On Wednesday, Synergy Pharmaceuticals (SGYP), a biopharmaceutical company developing drugs to treat gastrointestinal disorders, announced the appointment of Gail M. Comer as Chief Medical Officer. Dr. Comer was first the Medical Director of Abbott Laboratories (ABT) for seven years and then became the Senior Director of Pfizer's (PFE) BioTherapeutics Research Unit. Joining Synergy, she not only helps validate the company's pipeline but also provides strong intellectual capital from her work as gastroenterologist and hematologist.
According to Dr. Comer:
Synergy's GC-C receptor agonist program represents an innovative and exciting technology platform that I believe offers great potential for the treatment of patients with GI disorders and diseases…
I believe the depth of my experience in clinical development specifically in gastroenterology will play a pivotal role in maximizing Synergy's clinical potential with these drugs, and am very pleased and excited to be joining Synergy at this opportune time.
What makes the appointment all the more interesting is that it raises the potential for a buyout. Due to a rather high level of risk discounting, Pfizer, as I explained here, is meaningfully trading below intrinsic value. Patent cliffs, especially Lipitor's exclusivity loss, simply mean that the iconic firm will have to reinvent itself in order to catalyze free cash flow. In this stage of the game, Pfizer has been selling off some of its non-core businesses and several analysts are now speculating that it will use some of the resulting cash to scoop up firms similar to Synergy.
And for good reason. Synergy's lead candidate, Plecanatide, which is smoothly progressing through its Phase II/III trial, treats constipation-predominant irritable bowel syndrome and chronic idiopathic constipation. The preponderance of bullish analysts suggests that it has favorable risk/reward: Summer Street gave the company a price target of $9; Roth Capital, $12; and Bean Murray, $13. That is an implied undervaluation of between 55.2% and 124.1% on top of 42.2% appreciation over the last month.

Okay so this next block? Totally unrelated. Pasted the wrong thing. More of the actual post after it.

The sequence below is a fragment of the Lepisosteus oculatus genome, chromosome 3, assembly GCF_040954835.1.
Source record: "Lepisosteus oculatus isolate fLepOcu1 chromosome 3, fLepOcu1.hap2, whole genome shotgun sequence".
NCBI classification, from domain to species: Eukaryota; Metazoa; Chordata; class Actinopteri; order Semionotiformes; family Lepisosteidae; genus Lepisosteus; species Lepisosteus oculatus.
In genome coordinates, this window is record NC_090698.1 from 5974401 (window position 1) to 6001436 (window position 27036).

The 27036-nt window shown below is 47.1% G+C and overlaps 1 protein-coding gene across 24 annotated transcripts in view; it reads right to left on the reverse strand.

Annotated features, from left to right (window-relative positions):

Equipped with her background in gastroenterology at Pfizer, Dr. Comer can meaningfully assess Synergy's synergistic value and possibly close the discount through a takeover. Competitor Ironwood Pharmaceuticals (IRWD) is pushing a similar product to the market but this process has been delayed three months by the FDA. The commercialization disruptions compound other issues: Ironwood's product comes with the side effect of severe diarrhea whereas Synergy's does not.
Plecanatide targets an underserved market worth up to $2B annually and has strong IP protection. Phase IIa showed promising results in improving bowel symptoms and habits associated with chronic constipation. A majority of adverse events were transient and a majority of patients experienced 1st bowel movement within 7 hours versus 16 hours for the control. Secondary endpoints for abdominal discomfort, straining scores, constipation severity, and overall relief were also improved. With these results in mind, it appears that the major BioPharma players will increasingly eye Synergy as Dr. Comer guides plecanatide through its promising Phase II/III trial.
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